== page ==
Raising Chickens for Eggs – Can it Be Fun for Your Family
If you read the many Web sites, Facebook pages and online forums devoted to raising chickens for eggs, you’d think it was a wonderful idea, with little cost and less work.
In no time, you’d be gathering fresh eggs, laid by your own hens from the backyard.
However, there are good aspects of backyard chickens as well as bad ones you need to think about.
First of all, before you start your project, you must check with your local authorities if you are allowed to keep chickens at all and what restrictions might apply (no rooster).
Backyard Chickens – The Good
- The eggs laid by backyard chickens have more vitamins and minerals than mass-produced eggs.
- You have control over your food source. Your chickens are being fed quality store feed, along with table scraps and nutritional supplements. Factory chickens suffer health issues from their overcrowded environment and are fed antibiotics.
- Supermarket eggs can be old. You have no idea when they were laid, gathered, and shipped to the store. When you gather the eggs from the coop every morning, you know the eggs are fresh.
- Chickens can help with the gardening. If you let them roam parts of your garden, they will eat bugs, including roaches. Many chickens love to eat weeds, but also like to snack on flowers, so use some chicken wire to protect your flowers.
- Chicken waste makes good fertilizer or compost. Some of the waste can fertilize plants or flowers, but should not be used on the lawn (it’s too high in ammonia).
- Many experts and backyard farmers say chickens are affectionate, have distinct personalities, and make good pets.
Backyard Chickens – The Bad
Caring for chickens can get rather messy, if you do not take proper care of your flock and their environment. It can get even more complicated if you have difficult neighbors.
Think about these issues before you start raising chickens for eggs. If your yard or coop is too small, the chickens are going to be stressed and more likely to develop health issues. Sick chickens don’t lay eggs.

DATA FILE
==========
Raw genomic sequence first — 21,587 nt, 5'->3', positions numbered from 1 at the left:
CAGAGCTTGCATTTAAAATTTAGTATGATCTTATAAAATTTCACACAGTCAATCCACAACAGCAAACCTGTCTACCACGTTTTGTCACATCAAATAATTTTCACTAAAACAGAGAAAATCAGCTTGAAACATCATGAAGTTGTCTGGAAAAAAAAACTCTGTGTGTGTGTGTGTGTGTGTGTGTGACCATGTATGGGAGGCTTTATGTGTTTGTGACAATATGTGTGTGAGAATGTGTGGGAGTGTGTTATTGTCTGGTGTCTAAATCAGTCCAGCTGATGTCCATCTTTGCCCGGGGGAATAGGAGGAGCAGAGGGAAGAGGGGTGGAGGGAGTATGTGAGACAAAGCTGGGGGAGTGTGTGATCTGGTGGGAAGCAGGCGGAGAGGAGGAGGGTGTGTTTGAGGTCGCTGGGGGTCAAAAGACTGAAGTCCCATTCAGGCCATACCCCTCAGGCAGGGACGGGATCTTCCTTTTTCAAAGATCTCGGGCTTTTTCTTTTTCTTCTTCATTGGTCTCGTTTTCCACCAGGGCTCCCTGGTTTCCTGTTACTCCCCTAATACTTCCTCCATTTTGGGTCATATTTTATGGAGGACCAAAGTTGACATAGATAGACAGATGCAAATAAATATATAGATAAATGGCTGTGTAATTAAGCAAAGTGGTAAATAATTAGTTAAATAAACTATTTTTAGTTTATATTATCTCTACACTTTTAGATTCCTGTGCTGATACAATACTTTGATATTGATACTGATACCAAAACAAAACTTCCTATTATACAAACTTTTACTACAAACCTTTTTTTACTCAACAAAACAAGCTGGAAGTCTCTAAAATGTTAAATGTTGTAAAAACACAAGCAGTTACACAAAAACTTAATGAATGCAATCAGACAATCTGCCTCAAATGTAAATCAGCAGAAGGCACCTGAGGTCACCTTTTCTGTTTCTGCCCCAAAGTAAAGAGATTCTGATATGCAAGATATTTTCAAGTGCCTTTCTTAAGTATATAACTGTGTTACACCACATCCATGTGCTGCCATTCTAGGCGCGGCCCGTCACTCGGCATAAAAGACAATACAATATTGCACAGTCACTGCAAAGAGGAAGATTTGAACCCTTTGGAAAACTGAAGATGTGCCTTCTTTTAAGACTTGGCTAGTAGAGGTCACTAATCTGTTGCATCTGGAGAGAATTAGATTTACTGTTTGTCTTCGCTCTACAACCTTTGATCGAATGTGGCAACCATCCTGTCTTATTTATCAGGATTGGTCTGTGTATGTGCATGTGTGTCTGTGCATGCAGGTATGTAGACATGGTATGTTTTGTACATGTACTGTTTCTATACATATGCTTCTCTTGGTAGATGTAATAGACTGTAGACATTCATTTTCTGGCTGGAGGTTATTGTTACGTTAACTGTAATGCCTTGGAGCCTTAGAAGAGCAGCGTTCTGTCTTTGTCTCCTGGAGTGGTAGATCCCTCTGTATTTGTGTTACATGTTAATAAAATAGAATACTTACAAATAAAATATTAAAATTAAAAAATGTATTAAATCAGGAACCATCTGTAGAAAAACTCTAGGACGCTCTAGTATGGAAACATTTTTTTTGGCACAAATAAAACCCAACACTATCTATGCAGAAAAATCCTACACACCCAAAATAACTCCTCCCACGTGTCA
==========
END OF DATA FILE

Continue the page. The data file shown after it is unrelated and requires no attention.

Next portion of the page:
- Chickens can become egg bound. If you don’t want to engage a vet, the treatment involves either holding them on a warm, moist towel or soaking their butts in a pan of warm water for 30 minutes.
- Another aspect of treating an egg-bound chicken is to place the hen on her back, massage her lower belly until the egg moves down, then gently remove the egg from the egg duct. These treatment methods might probably not be liked by most people!
- If you live in a city, there’s a good chance you have an oversensitive neighbor: the kind who wears surgical masks during flu season. This person may give you trouble for raising hens, thinking they could start an avian flu epidemic on your block. Try converting the neighbors to the idea of raising backyard chickens for eggs before starting your project. Give them the facts (and promise them some fresh organic eggs for their breakfast table).
However, even if there exist some bad aspects of backyard chickens, do not let this distract you from raising chickens for eggs. After all, it doesn’t need to be too difficult.
With the right plans, material, and tools it is usually not that hard to build a chicken coop which will fit nicely in your backyard.
Furthermore, it will definitely be fun for the whole family.
And let’s not forget, nothing beats a fresh organic egg for breakfast. Your kids will love to collect them in the morning.